For company IT teams at businesses that sell in Europe, there are several things that they can begin doing now in order to protect their business operations against risk. Planning ahead now can make it easier to implement processes and technologies that protect company data, as well as ensuring compliance around the security and storage of customer data.

Here are 4 steps to take to get ahead of the new laws for all companies doing business with customers in Europe.

  • Put data protection safeguards in place – this means ensuring that all customer data sets are secured and encrypted, as well as tracking who is allowed to use or create new copies of customer data records.

Data on company IT assets should be collected and copied to provide a backup – making use of public Cloud services can help reduce unnecessary redundancy and use of multiple services, ensuring that the cost of protecting data for DR and compliance is reduced over time.

  • Get control over all data – GDPR will mean that companies will have to make any stored information available to customers or users in a format that is clear and understandable. If a customer wants to move to another company, then the data around them should be in a portable format too.

Bearing this in mind now will make it easier for company IT teams to support this portability of data from a technical perspective, even if the business operations team may want to retain customers as much as possible. Marketing and use of customer data are areas where there are the most potential for slips here. Tracking the use of personally identifiable information (PII) and spotting where new copies of customer data are created can help reduce this risk considerably, even if these files are getting creating on individual laptops or mobile devices.

  • Prepare for the worst – IT security issues continue to plague companies of all sizes. From being an area where companies could prepare well and prevent issues, the sheer complexity of IT today means that many companies are focusing on when they get hacked, not if.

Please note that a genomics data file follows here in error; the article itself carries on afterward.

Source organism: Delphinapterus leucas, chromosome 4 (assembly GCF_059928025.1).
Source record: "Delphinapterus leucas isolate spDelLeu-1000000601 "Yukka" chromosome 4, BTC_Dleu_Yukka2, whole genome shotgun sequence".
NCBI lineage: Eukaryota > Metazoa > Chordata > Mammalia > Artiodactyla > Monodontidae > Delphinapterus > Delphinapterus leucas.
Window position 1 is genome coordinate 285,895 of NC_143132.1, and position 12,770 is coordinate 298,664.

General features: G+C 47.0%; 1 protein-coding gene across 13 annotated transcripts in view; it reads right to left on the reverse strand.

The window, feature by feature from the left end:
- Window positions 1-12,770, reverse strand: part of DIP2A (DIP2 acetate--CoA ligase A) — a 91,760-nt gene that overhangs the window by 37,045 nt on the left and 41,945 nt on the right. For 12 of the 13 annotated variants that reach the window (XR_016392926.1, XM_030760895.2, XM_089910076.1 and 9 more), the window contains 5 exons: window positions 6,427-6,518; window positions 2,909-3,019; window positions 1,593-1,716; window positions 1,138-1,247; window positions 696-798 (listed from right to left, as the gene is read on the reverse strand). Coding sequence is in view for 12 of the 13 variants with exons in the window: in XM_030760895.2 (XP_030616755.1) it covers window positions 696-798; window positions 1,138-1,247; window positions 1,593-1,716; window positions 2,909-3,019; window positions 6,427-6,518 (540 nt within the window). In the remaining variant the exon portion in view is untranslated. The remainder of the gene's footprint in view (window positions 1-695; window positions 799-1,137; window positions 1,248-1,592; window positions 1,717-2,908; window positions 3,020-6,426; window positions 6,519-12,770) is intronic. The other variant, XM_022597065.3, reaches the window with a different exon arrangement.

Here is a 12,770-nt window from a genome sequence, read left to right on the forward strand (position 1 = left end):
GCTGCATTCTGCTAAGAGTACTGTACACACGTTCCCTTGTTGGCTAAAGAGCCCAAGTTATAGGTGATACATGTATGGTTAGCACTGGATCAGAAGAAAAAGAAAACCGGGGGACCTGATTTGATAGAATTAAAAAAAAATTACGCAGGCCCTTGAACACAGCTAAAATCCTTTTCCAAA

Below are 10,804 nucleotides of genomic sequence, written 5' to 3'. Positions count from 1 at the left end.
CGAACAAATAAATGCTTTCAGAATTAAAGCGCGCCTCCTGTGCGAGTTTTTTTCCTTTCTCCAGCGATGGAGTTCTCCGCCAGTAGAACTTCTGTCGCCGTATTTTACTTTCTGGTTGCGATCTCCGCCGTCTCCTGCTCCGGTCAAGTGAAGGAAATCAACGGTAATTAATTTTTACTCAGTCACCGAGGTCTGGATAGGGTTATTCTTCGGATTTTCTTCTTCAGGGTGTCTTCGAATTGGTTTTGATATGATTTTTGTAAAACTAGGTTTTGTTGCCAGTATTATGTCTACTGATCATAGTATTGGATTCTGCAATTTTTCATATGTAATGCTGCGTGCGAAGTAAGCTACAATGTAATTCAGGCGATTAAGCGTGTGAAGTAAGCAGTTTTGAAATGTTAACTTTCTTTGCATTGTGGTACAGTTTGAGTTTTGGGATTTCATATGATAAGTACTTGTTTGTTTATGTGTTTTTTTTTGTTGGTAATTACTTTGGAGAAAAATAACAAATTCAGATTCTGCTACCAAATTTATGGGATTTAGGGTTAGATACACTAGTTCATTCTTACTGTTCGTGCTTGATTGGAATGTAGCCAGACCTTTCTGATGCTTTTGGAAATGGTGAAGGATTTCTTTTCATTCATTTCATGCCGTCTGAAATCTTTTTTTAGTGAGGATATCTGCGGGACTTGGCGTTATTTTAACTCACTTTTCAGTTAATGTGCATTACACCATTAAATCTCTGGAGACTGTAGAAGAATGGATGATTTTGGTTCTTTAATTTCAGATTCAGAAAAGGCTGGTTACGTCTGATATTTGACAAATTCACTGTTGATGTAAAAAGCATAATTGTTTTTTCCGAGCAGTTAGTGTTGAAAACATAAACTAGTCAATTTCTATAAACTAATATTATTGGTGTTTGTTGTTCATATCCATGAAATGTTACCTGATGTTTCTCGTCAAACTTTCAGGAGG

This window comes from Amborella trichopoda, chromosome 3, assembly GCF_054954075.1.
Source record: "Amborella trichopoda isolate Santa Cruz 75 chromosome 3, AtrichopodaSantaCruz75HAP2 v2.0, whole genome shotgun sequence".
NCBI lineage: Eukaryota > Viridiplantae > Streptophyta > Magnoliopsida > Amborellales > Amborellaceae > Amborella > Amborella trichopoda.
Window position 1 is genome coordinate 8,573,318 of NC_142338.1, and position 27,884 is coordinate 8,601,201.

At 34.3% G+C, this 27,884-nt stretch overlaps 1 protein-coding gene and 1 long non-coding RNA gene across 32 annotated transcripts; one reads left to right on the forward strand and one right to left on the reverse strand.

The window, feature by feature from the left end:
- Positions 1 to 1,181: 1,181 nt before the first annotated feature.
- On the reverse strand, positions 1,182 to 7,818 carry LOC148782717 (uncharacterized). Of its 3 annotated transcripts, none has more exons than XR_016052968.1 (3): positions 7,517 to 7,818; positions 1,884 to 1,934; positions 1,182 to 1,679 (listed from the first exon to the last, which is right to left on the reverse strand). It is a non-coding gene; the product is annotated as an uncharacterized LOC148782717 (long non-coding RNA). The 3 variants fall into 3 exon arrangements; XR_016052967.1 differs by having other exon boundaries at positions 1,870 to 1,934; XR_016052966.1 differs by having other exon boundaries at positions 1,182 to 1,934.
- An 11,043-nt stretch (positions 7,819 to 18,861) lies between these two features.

Securing data with encryption is one step; however, companies also have to put plans in place for communication around a data breach event, as well as looking to minimise the risk that is involved through smarter management of data sets in the first place. Even if a data breach does take place, customers should not be affected.

  • Get ready to delete data – Customer data can and should be deleted by companies when they are requested to do so. At the same time, companies may also need to hold on to customer data for archiving, so there is a fine line to follow between data protection requirements around deleting customer data and retaining information for disaster recovery or archival.

Getting a good policy in place for how and when data should be deleted is therefore going to be essential. This can be used to justify the work and budget involved in managing deletion of customer data where it might be required, as well as where data may be needed for archiving and therefore will be kept.

For all businesses that work with European customers, regardless of size or location, GDPR will force a rethink around how data is created and captured across the organisation. The overall aim is to make data protection and security easier for customers, while companies will have to take a more nuanced approach to customer data storage over time. For companies that want to simplify their approach to data security, converged data protection can help.

Learn how to plan your requirements around GDPR ahead of the deadline for delivering better data protection for your customers with this 5-step guide.